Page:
ADAM: Why?

GUILHERME: Because, uh, it has to be sustainable for both parties. If for any reason, Semco starts to put situations that is not sustainable for the company. It's not going to be sustainable for me in this environment to be there in the future.

ADAM: It also almost sounds like you think it would be unfair if you got paid more than your performance justified.

GUILHERME: Yes, that was for sure. We have to have revenue, we have to control our costs. We have to control our expenses.

ADAM GRANT: So you run this experiment, people set their own salaries. Do you end up paying them more generously than they had been before overall?

RICARDO: I think that if we did that once, and I think we came to six or 7% more payroll and we had before...It's not relevant. It's much more important to have people feel that that's not an issue between a company and that they can, they can alter that, uh, whenever they want. One particular case was very interesting of a person who was a guy who was 23, and, uh, he came back and he put in a value, which was three times what he was making.


RICARDO: And we'd never three times, 20% for three times. And we thought. You know, there's this, this person must have something that we don't know because he obviously wasn't narcissistic. It was just a very calm feeling that he knew he was worth three times as much. and so we pulled him out of the group, because they wouldn’t have him in the group, and we said, let's do something else. We're going to put you in what we call our Lost In Space program...You roam around the companies as you wish. And the only agreement we have with you is make your salary every month. And he spent one year roaming around doing things in marketing here and in production there. And every time that salary, which was three times what, what he had before he made every month. And so that was fine with us. And then he became CEO of one of our main businesses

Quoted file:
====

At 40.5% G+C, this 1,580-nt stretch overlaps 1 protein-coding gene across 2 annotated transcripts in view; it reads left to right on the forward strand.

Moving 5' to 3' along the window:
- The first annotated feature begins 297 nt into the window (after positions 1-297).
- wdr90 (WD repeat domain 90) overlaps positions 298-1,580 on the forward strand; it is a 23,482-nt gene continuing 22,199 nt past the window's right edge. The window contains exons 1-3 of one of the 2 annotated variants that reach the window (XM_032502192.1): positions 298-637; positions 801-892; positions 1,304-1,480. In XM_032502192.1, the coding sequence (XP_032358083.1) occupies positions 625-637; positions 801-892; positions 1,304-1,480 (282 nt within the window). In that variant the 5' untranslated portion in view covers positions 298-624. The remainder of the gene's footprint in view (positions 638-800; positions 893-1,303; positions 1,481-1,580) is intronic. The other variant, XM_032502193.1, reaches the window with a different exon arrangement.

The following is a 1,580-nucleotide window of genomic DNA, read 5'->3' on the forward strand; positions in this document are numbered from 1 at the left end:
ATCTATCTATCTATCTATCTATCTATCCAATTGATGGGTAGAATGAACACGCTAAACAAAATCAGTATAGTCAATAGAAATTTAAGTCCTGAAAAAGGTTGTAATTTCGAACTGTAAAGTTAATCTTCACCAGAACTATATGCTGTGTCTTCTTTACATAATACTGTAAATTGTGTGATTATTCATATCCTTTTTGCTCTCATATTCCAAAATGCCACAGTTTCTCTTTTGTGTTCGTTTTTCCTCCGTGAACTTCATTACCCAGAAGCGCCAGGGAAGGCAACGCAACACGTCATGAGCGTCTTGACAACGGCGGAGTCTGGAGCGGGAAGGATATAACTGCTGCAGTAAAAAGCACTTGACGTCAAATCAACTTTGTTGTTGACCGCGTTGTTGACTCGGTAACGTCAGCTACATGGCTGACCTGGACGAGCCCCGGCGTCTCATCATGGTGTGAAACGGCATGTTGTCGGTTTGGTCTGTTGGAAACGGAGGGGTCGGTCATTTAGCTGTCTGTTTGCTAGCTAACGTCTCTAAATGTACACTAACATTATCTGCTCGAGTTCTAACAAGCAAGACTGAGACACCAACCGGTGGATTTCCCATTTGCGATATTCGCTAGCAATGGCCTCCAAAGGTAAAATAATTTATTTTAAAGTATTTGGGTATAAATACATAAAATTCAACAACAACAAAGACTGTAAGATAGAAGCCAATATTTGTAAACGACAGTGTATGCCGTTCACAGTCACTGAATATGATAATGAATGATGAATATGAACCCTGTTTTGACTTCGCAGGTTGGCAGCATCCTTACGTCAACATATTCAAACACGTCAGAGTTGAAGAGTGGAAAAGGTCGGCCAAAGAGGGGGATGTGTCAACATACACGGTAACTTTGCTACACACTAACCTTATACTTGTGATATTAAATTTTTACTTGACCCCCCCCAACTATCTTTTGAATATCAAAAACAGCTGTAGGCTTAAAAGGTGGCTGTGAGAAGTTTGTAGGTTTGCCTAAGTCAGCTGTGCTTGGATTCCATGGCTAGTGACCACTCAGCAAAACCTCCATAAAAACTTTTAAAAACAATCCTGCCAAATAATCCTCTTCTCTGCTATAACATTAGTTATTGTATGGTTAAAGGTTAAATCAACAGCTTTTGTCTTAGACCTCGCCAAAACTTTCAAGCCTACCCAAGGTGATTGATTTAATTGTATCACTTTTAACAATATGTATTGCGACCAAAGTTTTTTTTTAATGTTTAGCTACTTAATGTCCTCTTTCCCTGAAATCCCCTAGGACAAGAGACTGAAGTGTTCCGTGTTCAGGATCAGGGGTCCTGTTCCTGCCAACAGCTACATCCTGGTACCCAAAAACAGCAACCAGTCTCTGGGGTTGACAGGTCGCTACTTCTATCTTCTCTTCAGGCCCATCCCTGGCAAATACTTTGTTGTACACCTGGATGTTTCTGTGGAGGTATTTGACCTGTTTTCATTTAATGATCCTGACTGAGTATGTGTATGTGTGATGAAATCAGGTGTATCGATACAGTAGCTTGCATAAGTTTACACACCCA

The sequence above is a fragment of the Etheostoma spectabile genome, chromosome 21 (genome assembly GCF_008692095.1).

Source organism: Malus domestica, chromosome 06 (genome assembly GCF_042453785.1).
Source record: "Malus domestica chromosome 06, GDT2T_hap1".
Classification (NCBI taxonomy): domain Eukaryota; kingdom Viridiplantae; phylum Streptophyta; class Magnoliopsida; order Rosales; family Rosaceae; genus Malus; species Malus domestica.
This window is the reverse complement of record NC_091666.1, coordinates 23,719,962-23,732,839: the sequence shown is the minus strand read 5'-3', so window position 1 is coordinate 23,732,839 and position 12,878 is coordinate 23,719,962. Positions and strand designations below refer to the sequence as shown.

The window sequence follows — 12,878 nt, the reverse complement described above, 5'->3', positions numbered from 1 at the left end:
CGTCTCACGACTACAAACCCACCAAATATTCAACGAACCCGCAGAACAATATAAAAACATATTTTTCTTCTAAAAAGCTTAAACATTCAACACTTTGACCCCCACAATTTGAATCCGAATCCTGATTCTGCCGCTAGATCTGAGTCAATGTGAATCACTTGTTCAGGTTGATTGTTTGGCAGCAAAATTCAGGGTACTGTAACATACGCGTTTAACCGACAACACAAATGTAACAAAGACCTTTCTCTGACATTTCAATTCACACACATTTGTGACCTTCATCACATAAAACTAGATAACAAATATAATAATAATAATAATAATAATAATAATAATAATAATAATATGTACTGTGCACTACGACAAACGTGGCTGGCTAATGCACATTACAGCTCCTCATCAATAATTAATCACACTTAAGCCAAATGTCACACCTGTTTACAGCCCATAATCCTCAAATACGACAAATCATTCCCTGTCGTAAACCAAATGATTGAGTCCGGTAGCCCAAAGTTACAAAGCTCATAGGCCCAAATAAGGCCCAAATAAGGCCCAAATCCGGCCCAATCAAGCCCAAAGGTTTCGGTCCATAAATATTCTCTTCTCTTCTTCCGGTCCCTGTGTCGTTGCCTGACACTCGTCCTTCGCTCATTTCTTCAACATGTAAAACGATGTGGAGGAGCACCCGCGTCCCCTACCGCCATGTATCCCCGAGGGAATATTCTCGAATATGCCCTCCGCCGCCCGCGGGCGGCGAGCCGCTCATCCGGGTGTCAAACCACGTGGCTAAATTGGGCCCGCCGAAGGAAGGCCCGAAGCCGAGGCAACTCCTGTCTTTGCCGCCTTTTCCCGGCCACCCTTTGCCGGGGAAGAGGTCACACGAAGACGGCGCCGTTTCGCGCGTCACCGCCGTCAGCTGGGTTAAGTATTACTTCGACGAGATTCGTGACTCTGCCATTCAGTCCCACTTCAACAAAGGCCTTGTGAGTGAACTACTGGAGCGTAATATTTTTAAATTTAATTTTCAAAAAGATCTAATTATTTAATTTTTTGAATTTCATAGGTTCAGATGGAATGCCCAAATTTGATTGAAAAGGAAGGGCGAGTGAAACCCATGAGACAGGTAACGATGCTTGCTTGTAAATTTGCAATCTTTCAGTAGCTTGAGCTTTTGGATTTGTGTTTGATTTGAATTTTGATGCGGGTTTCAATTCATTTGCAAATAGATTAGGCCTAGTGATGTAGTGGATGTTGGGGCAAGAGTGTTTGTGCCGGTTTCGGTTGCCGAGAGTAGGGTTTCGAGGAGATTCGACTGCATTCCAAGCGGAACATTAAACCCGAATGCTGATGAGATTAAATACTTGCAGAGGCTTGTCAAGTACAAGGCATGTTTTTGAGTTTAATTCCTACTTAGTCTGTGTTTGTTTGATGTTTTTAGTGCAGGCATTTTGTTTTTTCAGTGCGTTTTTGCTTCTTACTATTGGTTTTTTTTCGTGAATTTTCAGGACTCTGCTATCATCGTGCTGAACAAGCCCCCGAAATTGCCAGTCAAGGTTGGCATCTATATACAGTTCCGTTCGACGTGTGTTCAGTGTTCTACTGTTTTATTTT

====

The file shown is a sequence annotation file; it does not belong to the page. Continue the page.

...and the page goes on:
ADAM GRANT: What, what was he hiding all this time? What made him so valuable?

RICARDO: He was a strategist. He was a real thinker. Or et cetera, everybody, he didn't talk. He was no good at articulating, but he was a profound thinker. And that to us in the end was much more valuable than somebody who can bullshit everybody in the room.
As with generous pay, process transparency doesn’t operate in a vacuum. To make that kind of generosity work, Ricardo had to build a whole culture of trust, flexibility, and freedom.

ADAM GRANT: Sometimes people used that freedom to create new opportunities for Semco. One guy had been running a series of businesses for them, and they all went bankrupt during the dot-com bust. Despite the failures, he had proven his strategic thinking skills, so Ricardo asked him what he wanted to do next.

RICARDO: "I could be a stock picker. And I think that would do that better as an investment banker." Okay. So what do you want to do? He said, "I want to start a small investment business." And I said, well, whose money he said was yours.
And how are we going to distribute the ownership of this company? He said, "I'll keep 80% and I'll give you 20." Today, he has $1.2 billion of his own invested in the market that has become one of the largest investment bankers in Brazil.
And I'm left with a small percentage because I didn't, I didn't think all that was going to happen, but anyway, so, you know, that's, that's what it takes. Just, uh, believing that everybody does something well. And until you find exactly what it is, you shouldn't stop trying.

ADAM GRANT: Semco’s approach to trusting people has been in place for several decades now.
I think we should be running more experiments around systems of paying people well that are good for them and for the bottom line.